TAPPER: All right, Kylie Atwood, thank you so much.

The perils of live television. We are currently in touch with the team traveling with French President Emmanuel Macron as he tries to get from the east side to the west side. He is in, of course, in town, New York City for the United Nations General Assembly. He just wrapped up his speech. But as with all U.N. annual gatherings, security around the event is tight. And of course, it's always very difficult to navigate through New York City.

Macron is trying to get here to our studios. We will speak to him for a full interview as soon as he arrives. But I regret to tell you that full conversation will not air today, it will air tomorrow, right here on The Lead. Our apologies as President Macron runs a bit late through no fault of his own.

Turning to our health lead, many women throughout the U.S. have faced difficult choices in the shifting legal landscape around abortion in the wake of the Supreme Court decision overturning the landmark 1973 Roe v. Wade case. CNN's Elizabeth Cohen reports on one couple who was denied an abortion in Ohio even though doctors told them the baby would not survive beyond a few hours if they carried the child to term.


ELIZABETH COHEN, CNN SENIOR MEDICAL CORRESPONDENT (voice-over): Tara and Justin George met right out of high school, got married. And this spring, they were thrilled to find out they were expecting. Early on, sharing ultrasound pictures with friends and family. Buying onesies for the boy they named Griffyn.

JUSTIN GEORGE, SPORTS PODCASTER: I'm like, oh, it's a boy. Like I get to see him, like I'm so excited. All I could think of was just hanging out, watching sports, taking him to games, just doing everything a dad would do with his son.

COHEN (voice-over): But then at a routine ultrasound halfway through Tara's pregnancy --

J. GEORGE: The woman doing the ultrasound gets up and just kind of leaves the room, doesn't say anything.

COHEN (voice-over): That's when Dr. Mae Winchester, a high-risk pregnancy specialist came into the room and did her own scan.

DR. MAE WINCHESTER, ASSISTANT PROFESSOR AT CASE WESTERN RESERVE UNIVERSITY SCHOOL OF MEDICINE: There was no fluid around the baby. And so right away, I knew something absolutely terrible was going on.

COHEN (voice-over): The baby had severe heart defects and --

WINCHESTER: The baby had complete kidney failure.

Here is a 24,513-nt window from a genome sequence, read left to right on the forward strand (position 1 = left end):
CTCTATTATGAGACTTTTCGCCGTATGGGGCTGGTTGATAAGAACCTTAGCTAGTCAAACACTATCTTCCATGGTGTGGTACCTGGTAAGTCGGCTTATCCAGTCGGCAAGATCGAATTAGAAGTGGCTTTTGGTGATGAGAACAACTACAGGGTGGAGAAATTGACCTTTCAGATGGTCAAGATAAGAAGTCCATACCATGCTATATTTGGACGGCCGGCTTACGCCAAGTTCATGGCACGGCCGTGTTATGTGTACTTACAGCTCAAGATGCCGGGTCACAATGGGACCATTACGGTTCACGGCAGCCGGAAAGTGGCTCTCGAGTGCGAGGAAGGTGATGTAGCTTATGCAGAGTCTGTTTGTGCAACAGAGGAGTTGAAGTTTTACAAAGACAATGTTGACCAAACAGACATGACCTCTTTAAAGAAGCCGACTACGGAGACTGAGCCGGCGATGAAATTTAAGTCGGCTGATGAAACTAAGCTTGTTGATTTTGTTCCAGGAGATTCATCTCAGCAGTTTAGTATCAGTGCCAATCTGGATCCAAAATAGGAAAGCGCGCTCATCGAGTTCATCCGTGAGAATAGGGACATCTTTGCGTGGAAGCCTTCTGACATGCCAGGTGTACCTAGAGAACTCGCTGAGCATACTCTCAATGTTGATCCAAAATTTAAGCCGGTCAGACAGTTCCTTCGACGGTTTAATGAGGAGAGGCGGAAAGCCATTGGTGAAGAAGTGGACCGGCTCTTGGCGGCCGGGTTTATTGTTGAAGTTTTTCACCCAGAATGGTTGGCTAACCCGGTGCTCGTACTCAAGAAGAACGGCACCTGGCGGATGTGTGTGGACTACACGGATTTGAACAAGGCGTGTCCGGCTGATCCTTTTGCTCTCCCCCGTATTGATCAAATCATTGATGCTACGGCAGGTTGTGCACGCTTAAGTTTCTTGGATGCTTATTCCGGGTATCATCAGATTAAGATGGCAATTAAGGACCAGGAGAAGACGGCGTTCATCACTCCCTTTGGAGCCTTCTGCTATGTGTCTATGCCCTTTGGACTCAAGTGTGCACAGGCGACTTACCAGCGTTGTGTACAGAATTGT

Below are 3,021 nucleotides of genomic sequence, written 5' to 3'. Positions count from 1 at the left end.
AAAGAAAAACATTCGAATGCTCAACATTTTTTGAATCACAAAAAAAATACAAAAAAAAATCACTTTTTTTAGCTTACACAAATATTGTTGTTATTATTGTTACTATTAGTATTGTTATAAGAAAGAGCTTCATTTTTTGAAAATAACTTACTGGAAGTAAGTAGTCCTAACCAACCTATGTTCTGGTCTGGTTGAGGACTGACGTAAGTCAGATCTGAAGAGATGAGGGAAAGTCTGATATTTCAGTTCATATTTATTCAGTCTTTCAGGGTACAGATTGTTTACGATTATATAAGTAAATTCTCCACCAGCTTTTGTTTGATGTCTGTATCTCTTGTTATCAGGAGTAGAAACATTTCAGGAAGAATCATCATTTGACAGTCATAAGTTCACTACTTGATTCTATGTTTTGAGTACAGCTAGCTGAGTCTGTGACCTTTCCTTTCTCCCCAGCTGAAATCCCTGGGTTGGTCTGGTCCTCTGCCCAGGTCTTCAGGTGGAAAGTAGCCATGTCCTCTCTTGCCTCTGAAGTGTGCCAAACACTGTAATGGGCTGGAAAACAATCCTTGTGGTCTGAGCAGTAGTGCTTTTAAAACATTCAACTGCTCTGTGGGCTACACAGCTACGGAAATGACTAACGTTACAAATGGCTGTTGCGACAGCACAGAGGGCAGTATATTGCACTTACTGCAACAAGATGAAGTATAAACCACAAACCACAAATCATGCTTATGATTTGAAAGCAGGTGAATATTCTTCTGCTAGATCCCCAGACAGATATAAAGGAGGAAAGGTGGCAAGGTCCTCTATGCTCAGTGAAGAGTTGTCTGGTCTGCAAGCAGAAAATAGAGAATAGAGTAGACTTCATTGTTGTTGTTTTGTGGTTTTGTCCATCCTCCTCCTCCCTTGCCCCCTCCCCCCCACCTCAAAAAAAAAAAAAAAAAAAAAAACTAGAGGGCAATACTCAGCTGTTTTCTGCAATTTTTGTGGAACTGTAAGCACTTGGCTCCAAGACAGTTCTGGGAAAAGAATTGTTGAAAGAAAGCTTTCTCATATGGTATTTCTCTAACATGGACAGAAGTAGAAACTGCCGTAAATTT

COHEN (on-camera): Could that baby survive after birth?

WINCHESTER: This was a uniformly fatal diagnosis for this baby.

COHEN (voice-over): Tara and Justin's dreams shattered.

TARA GEORGE, MOTHER: The chances of him being stillborn was extremely high. They said, if you did live, the chances of him living would maybe only be a few hours.

COHEN (voice-over): Tara could stay pregnant, but she was at high risk for blood clots and possibly preeclampsia to potentially deadly complications.

WINCHESTER: When you have a baby that will never make it, we have to really think hard about if you want to put Tara's life at risk for that.

COHEN (voice-over): Tara and Justin decided to terminate the pregnancy. On Ohio where the Georges live, an anti-abortion law took effect this summer after the U.S. Supreme Court overturned Roe v. Wade. It allows for abortion to prevent the death of the mother or when there's a serious risk of the substantial and irreversible impairment of a major bodily function.

(on-camera): How sick does a woman have to be to be protected by Ohio law?

ATTY. JESSIE HILL, OHIO: Well, I think one of the problems is that it's unclear how sick she has to be.

COHEN (voice-over): Attorney Jessie Hill has been fighting Ohio's anti-abortion laws in court.

(on-camera): The authors of these laws say that the laws protect the life of the mother, do they?

HILL: They do not. These laws absolutely put patients at risk far more than they protect them.

COHEN (voice-over): Dr. Winchester tried to get an abortion in Ohio for Tara but was denied.

WINCHESTER: I felt a lot of anger and disappointment. When I had to call Tara and tell her that we couldn't do it, that was really difficult.

COHEN (voice-over): The closest place Tara could go to get an abortion was Michigan. She went there last month. She had to spend two days there.

T. GEORGE: It was really scary. I feel for all the other women out there that are going to be going through it as well. It's just horrible.

COHEN (voice-over): Now all they have our memories.


T. GEORGE: Yes, this is the bracelet my friend got me. It says I love you, your whole life. I'll miss you for the rest of mine.

COHEN (voice-over): Pain of their loss on top of the pain of being sent away to get the care they needed.


COHEN: One thing that factored into Justin and Tara's incredibly difficult decision was they thought about how their son would suffer being born without lungs that function properly, without kidneys that function, with a heart that had severe defects. They thought how would he suffer after he were born. Jake?